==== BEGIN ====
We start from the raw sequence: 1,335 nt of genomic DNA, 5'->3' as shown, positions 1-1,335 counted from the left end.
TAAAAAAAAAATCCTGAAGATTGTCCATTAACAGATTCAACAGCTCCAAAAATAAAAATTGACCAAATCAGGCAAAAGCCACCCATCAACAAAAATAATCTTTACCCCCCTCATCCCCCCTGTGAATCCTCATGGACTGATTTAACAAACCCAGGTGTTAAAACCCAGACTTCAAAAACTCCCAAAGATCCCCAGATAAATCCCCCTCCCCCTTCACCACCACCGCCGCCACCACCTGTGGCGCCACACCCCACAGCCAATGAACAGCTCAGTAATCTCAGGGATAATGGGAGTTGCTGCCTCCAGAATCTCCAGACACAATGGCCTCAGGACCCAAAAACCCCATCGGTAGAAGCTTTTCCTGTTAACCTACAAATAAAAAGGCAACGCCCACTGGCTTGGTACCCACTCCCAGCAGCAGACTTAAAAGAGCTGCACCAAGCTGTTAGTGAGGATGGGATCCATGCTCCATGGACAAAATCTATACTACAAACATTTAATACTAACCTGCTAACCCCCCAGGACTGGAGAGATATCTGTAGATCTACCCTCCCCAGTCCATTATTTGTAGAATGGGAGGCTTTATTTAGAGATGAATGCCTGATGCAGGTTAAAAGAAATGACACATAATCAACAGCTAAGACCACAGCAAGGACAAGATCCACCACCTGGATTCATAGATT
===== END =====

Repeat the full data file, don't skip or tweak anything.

We start from the raw sequence: 1,335 nt of genomic DNA, 5'->3' as shown, positions 1-1,335 counted from the left end.
TAAAAAAAAAATCCTGAAGATTGTCCATTAACAGATTCAACAGCTCCAAAAATAAAAATTGACCAAATCAGGCAAAAGCCACCCATCAACAAAAATAATCTTTACCCCCCTCATCCCCCCTGTGAATCCTCATGGACTGATTTAACAAACCCAGGTGTTAAAACCCAGACTTCAAAAACTCCCAAAGATCCCCAGATAAATCCCCCTCCCCCTTCACCACCACCGCCGCCACCACCTGTGGCGCCACACCCCACAGCCAATGAACAGCTCAGTAATCTCAGGGATAATGGGAGTTGCTGCCTCCAGAATCTCCAGACACAATGGCCTCAGGACCCAAAAACCCCATCGGTAGAAGCTTTTCCTGTTAACCTACAAATAAAAAGGCAACGCCCACTGGCTTGGTACCCACTCCCAGCAGCAGACTTAAAAGAGCTGCACCAAGCTGTTAGTGAGGATGGGATCCATGCTCCATGGACAAAATCTATACTACAAACATTTAATACTAACCTGCTAACCCCCCAGGACTGGAGAGATATCTGTAGATCTACCCTCCCCAGTCCATTATTTGTAGAATGGGAGGCTTTATTTAGAGATGAATGCCTGATGCAGGTTAAAAGAAATGACACATAATCAACAGCTAAGACCACAGCAAGGACAAGATCCACCACCTGGATTCATAGATT